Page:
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Dublin: 10 °C Wednesday 20 February, 2019
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What the heck is Pokémon Go - and why is it so popular?

To think it all started out as an April Fools’ joke.

Image: Jordan Bajc/Flickr

IF YOU HAVE been paying attention to the internet this weekend, chances are you have seen at least one mention of Pokémon Go.

For those confused, Pokémon Go is a free app that has taken the internet by storm. It only had a limited release – launching in Australia first on Wednesday before hitting the US on Thursday – but it has exploded in popularity.

It’s been so popular that it comes close to surpassing Twitter in daily active users, and Nintendo’s value has increased by $6 billion because of it.

While it’s not officially available here yet, Android users can download the APK files to play the game now (be very careful about where you download it from), but if you’re confused as to why people are going mad about Pokémon Go, you’re not alone.

pikachu-march-2 Source: mooming013/YouTube

So what exactly is Pokémon Go?

Pokémon – short for pocket monsters – is a popular videogame series from Japan which lets you capture and train monsters so you can battle them against other players.

Twenty years after the originals were released, Pokémon Go, a free app which places a particular focus on exploration, makes its debut. The original aim, to catch them all, is still the main focus here.

It’s worth mentioning how Pokémon Go started out as an April Fools’ joke back in 2014. The end product might look different but the love for the idea – 18 million views and 122,000 upvotes for one YouTube video – was enough to convince Nintendo and Niantic Labs that it was worth exploring.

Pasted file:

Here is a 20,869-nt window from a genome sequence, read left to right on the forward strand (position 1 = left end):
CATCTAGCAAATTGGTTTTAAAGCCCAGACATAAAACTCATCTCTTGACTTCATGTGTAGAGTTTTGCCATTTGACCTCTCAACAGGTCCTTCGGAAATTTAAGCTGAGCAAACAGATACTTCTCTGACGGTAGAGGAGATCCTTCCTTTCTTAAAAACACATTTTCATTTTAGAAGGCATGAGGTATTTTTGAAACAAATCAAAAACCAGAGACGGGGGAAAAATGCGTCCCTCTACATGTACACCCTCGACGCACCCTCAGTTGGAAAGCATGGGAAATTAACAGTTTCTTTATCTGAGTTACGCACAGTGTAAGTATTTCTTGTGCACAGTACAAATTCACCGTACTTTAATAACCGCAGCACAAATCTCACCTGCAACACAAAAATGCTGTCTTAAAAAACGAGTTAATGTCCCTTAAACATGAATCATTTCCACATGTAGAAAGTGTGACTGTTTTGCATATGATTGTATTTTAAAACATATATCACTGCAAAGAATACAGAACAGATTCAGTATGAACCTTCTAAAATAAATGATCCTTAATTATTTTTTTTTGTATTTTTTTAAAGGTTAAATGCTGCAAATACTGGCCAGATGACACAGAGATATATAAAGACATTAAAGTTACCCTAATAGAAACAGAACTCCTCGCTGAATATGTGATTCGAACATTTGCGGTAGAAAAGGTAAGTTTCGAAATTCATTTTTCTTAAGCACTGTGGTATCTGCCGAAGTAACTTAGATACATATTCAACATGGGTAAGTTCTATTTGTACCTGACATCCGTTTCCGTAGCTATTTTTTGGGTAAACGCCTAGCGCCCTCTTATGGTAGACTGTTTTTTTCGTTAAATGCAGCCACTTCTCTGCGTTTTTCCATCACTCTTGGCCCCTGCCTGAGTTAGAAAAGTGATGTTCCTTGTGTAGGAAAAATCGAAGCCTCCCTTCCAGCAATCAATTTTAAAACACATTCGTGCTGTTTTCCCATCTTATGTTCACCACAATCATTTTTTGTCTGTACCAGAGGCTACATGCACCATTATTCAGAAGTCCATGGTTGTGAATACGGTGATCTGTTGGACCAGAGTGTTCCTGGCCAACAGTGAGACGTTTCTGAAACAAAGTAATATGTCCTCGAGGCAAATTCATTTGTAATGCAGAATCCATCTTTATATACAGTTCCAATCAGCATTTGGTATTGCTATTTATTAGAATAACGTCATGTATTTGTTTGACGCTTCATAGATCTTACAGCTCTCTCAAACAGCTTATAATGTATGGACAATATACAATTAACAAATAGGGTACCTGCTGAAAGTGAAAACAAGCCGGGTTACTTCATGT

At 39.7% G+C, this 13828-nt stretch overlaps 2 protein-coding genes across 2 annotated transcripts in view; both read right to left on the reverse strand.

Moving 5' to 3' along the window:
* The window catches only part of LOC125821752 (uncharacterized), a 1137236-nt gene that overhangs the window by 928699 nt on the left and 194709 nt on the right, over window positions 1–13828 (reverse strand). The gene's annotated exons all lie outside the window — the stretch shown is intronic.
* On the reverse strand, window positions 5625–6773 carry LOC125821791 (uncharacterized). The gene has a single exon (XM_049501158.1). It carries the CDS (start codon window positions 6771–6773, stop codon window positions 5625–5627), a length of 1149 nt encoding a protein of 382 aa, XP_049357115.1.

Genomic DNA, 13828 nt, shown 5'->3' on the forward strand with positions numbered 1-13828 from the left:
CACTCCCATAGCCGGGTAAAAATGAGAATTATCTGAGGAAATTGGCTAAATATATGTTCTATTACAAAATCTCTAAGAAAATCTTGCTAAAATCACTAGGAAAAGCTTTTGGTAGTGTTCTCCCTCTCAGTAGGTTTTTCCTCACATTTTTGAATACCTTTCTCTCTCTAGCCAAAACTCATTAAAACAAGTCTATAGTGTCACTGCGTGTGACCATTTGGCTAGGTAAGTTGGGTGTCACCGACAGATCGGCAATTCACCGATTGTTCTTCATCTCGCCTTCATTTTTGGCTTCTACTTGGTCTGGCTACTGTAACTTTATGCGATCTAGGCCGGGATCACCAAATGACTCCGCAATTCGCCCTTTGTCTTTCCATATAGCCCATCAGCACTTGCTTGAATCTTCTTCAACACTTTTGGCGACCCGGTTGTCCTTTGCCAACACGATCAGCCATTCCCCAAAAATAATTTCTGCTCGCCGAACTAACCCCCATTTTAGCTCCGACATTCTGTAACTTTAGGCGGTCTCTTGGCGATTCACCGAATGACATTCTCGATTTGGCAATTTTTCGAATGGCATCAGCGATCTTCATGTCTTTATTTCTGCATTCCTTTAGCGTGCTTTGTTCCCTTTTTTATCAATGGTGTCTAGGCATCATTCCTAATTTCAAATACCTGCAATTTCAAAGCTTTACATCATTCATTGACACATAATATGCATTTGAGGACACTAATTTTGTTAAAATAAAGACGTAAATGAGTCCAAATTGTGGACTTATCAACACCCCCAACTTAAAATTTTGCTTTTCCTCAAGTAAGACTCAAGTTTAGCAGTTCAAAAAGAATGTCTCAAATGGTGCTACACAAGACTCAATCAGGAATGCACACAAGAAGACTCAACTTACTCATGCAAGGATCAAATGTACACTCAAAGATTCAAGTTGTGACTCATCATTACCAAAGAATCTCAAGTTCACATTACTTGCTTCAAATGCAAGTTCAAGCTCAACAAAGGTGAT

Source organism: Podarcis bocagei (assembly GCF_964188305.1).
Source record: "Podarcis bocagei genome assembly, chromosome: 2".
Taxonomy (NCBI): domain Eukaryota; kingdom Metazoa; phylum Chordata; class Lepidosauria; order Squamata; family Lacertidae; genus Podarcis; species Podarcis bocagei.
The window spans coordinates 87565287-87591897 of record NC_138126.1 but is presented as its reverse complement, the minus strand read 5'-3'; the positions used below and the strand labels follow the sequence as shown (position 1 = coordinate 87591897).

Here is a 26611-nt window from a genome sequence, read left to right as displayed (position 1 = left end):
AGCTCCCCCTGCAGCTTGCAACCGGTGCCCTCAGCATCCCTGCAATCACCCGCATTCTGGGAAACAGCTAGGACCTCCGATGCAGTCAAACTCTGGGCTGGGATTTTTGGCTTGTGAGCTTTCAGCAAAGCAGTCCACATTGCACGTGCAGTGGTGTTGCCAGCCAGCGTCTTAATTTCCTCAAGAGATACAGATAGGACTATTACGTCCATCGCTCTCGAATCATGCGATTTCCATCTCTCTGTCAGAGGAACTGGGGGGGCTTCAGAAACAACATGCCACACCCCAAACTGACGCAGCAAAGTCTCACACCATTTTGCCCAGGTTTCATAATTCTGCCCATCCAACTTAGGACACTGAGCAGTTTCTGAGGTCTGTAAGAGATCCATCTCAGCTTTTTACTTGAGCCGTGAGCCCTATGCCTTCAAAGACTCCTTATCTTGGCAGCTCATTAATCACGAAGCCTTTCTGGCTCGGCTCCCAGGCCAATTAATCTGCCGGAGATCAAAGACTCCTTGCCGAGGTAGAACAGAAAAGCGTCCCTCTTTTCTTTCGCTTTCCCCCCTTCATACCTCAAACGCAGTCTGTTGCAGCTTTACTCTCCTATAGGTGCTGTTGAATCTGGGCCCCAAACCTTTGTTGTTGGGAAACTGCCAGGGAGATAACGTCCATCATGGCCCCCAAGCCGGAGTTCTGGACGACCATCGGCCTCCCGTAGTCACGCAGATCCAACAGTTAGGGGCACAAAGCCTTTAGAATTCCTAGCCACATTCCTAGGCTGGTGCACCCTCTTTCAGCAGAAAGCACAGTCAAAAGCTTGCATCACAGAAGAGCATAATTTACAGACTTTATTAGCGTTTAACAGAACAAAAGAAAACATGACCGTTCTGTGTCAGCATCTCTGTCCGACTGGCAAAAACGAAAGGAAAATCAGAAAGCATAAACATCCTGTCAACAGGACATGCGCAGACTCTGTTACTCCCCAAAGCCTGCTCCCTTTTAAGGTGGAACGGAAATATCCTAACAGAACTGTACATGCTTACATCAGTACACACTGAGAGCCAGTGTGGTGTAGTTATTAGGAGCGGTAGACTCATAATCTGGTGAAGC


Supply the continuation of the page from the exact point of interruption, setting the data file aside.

Pokémon Go is split up into two main parts. The first part is the actual exploring – a key part of the entire series – as it uses your location to track where you are.

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Looking at the map, you will see that around you are numerous Pokéstops (real-life areas of interest like statues, monuments and graffiti that you can visit to get items) and Gyms (where you battle against other players) which you must physically walk to. 

There is a lot of walking involved here – this is as much a fitness app as it is a gaming app so bring your walking shoes.

The first part of the game is to find Pokémon. It’s like a hot and cold treasure hunt – monsters don’t appear on your map until you’re close to them. When one pops up on your map, you tap on it to start catching it.

The game switches you to an augmented reality mini-game where the monster appears in front of you through your camera.

Wartortle 1

Part of the fun of the series is the tension involved in catching a monster. A monster like Pidgey is common and easy to catch but a rare monster like the Wartortle above will require more effort to catch.

Catching the same monsters repeatedly is the only way you can evolve them. This is essential if you want to fight other players and take over gyms.

So who is behind it?

The company behind Pokémon Go is Niantic Labs which has a lot of experience in location-based apps and services. Its founder John Hanke originally founded Keyhole, which created Google Earth, and Niantic Labs was spun out of Google itself.